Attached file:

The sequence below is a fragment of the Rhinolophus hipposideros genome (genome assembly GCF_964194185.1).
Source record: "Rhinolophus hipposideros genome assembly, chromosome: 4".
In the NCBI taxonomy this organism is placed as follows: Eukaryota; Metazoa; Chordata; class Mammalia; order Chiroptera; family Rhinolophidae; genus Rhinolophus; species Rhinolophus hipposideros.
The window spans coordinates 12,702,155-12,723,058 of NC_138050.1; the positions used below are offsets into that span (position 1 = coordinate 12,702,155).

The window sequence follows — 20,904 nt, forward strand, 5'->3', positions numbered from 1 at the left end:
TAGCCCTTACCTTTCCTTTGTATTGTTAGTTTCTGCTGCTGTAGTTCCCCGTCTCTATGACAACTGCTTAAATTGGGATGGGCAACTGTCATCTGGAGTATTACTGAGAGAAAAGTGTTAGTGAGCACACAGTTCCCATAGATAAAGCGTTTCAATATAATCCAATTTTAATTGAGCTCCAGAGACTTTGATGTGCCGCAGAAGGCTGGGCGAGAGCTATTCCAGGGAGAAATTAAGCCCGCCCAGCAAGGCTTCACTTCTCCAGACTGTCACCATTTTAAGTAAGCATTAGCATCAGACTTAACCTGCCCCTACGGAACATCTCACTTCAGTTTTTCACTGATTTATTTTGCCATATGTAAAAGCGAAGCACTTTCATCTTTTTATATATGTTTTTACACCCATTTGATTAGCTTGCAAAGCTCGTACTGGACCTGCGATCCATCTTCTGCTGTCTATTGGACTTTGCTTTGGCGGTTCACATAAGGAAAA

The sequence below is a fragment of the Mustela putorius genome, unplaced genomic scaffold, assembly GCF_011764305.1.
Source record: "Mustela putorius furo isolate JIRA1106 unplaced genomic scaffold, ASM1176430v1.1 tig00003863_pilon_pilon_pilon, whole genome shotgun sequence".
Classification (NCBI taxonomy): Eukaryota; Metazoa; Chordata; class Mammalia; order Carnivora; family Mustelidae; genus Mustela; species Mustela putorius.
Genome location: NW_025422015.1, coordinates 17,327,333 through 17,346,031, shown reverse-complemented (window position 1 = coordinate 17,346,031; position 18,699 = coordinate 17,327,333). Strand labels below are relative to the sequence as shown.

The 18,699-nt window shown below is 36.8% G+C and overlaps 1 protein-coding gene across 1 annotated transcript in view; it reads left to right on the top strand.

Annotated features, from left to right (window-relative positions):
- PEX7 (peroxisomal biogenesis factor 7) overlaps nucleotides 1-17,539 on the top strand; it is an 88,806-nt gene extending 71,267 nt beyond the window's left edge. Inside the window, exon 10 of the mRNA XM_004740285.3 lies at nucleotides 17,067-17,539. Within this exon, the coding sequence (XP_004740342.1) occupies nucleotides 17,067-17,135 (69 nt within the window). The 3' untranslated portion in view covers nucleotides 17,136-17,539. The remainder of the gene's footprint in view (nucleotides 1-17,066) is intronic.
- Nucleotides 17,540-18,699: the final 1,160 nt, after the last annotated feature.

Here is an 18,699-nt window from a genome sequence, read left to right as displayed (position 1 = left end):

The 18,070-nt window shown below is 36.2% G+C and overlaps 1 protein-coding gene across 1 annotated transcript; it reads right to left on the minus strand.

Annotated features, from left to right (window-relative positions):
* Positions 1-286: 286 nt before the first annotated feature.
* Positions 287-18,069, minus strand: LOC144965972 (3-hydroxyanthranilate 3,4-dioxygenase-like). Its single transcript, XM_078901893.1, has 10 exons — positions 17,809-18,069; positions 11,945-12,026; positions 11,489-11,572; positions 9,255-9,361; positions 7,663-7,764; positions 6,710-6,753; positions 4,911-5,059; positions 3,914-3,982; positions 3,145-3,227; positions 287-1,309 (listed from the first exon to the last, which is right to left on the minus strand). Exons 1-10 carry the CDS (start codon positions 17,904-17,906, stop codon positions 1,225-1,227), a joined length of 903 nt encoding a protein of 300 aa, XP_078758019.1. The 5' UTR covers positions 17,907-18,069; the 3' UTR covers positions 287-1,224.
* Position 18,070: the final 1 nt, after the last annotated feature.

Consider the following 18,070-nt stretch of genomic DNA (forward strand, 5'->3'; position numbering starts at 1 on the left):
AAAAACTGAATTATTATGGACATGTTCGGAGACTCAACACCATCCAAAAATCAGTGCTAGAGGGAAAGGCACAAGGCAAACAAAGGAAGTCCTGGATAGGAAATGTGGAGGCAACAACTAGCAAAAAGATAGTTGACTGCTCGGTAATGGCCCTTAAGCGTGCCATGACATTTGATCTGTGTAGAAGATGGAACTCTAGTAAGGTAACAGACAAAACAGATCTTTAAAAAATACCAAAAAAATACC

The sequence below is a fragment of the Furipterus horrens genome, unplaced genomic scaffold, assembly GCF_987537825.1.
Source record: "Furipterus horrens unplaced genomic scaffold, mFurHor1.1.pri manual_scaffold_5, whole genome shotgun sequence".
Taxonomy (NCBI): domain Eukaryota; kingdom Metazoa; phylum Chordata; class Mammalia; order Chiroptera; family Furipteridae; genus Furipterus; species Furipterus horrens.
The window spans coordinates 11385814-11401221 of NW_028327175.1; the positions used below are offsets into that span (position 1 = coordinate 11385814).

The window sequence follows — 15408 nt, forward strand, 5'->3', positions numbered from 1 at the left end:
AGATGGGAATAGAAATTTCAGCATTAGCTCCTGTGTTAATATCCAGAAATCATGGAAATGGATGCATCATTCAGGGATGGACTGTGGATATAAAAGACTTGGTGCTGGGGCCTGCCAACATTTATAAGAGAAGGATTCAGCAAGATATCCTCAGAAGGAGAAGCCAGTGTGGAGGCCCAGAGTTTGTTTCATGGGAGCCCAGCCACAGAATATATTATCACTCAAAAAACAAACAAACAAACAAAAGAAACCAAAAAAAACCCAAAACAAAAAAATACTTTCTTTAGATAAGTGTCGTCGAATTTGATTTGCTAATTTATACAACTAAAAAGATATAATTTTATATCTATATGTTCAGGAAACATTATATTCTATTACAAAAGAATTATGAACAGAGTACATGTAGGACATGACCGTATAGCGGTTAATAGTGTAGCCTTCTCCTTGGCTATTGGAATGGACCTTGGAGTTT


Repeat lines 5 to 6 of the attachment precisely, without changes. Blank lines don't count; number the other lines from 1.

The window sequence follows — 20,904 nt, forward strand, 5'->3', positions numbered from 1 at the left end:
TAGCCCTTACCTTTCCTTTGTATTGTTAGTTTCTGCTGCTGTAGTTCCCCGTCTCTATGACAACTGCTTAAATTGGGATGGGCAACTGTCATCTGGAGTATTACTGAGAGAAAAGTGTTAGTGAGCACACAGTTCCCATAGATAAAGCGTTTCAATATAATCCAATTTTAATTGAGCTCCAGAGACTTTGATGTGCCGCAGAAGGCTGGGCGAGAGCTATTCCAGGGAGAAATTAAGCCCGCCCAGCAAGGCTTCACTTCTCCAGACTGTCACCATTTTAAGTAAGCATTAGCATCAGACTTAACCTGCCCCTACGGAACATCTCACTTCAGTTTTTCACTGATTTATTTTGCCATATGTAAAAGCGAAGCACTTTCATCTTTTTATATATGTTTTTACACCCATTTGATTAGCTTGCAAAGCTCGTACTGGACCTGCGATCCATCTTCTGCTGTCTATTGGACTTTGCTTTGGCGGTTCACATAAGGAAAA